“Baby, the Rain Must Fall”

rain must fall

On this rainy Saturday morning my thoughts have wandered down memory lane. I think back on the many difficult times that I have experienced and also witnessed in the lives of those for whom I have cared. I have seen the tragic loss of spouses, children, parents, and friends to death; the narcissistic chasing of some dream (or “soulmate”) that has wreaked havoc and destruction in the lives of children, families, and churches; our culture “slouching toward Gomorrah” socially, sexually, verbally and in every other way imaginable; the pain and sorrow that accompanies mental illness, both in those who suffer with it and those who love and care for them; and the list of the woes that are our companions as we travel through this fallen world could go on and on.

In the midst of all of these things, what makes life worth living? What keeps us “keeping on keeping on” in the midst of pain, heartache, disease, and death? I believe two things primarily. First of all, people. I often quote my old seminary professor, Dr. Oscar Thompson, who said, “The most important word in the English language, other than proper nouns, is the word, ‘relationship.’” Life is all about “loving and being loved.” Being cared for by another human being makes all of life’s burdens bearable. It’s as Hank Thompson once sang (I know because I had the 45 rpm record), “It’s better to have loved a little, than never to have loved at all.”

Yet, there is something more. It is our God who is the “Father of mercies” and the “God of all comfort.” There is something calming about gathering with God’s people every Lord’s Day, hearing God’s Word read, confessing our sin, calling out to God in prayer, singing the hymns that God’s people of all the ages have sung, hearing the Law and Gospel truthfully preached, observing a Baptism or partaking of the Lord’s Supper, and in all of these simple ways being reminded that our God is “the same yesterday, today, and forever.”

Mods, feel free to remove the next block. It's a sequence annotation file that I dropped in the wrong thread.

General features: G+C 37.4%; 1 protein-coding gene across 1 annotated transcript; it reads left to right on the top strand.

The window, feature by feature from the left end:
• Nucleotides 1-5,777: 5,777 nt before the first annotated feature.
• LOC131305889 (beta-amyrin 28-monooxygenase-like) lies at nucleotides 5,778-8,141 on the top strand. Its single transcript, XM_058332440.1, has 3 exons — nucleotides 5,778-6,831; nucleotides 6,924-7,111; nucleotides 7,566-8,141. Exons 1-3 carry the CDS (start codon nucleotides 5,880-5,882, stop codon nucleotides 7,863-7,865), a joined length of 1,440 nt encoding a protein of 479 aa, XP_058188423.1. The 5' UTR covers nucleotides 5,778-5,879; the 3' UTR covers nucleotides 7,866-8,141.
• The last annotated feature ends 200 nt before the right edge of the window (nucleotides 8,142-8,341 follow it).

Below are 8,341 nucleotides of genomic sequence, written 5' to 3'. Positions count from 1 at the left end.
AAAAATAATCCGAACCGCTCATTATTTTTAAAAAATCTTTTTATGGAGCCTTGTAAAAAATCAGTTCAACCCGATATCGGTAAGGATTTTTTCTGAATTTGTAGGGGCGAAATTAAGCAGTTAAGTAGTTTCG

It is true that “Baby, the rain must fall; baby, the wind must blow,” but it is good to know that our God is Lord over the rain and the wind, and that He has an eternal purpose for our daily, seemingly, mundane and ordinary lives. So, in the midst of my woes and uncertainties, tomorrow morning, I will gather with His people, and look again and again to the simple, ordinary means that God has provided to grow me in His grace.

The “Kobe Bryant Farewell Tour”

Kobe

Kareem

Magic

wilt

jerry west

ElginBaylor

Am I the only one in the continental United States who feels like the “Kobe Bryant Farewell Tour” has lasted longer than his twenty year career? It is like the Energizer Bunny going on and on and on, but, alas, it ends tonight, as does his great basketball career. And, notice that I said, “Great.” Bryant is a great basketball player, not just a good basketball player. But, for those who are calling him the “greatest of all time” I must beg to differ. As a card-carrying member of the “I Always Root Against the Lakers Club,” I am a good one to be a judge of such things. You see, I don’t even believe that he is the greatest LAKER of all time.

Let’s think about the Lakers who are at the top of the list. First, I have to put Kareem Abdul-Jabbar. He has scored more points than anyone in the history of the NBA (no three point shooting for him). His sky hook was next to unstoppable and when the Lakers needed a basket at crunch time, he was the one who would get it for them. Second, we would have to write in “Magic” Johnson (some would put him first). Nothing else needs to be said about him except that he made EVERYBODY around him better than they actually were.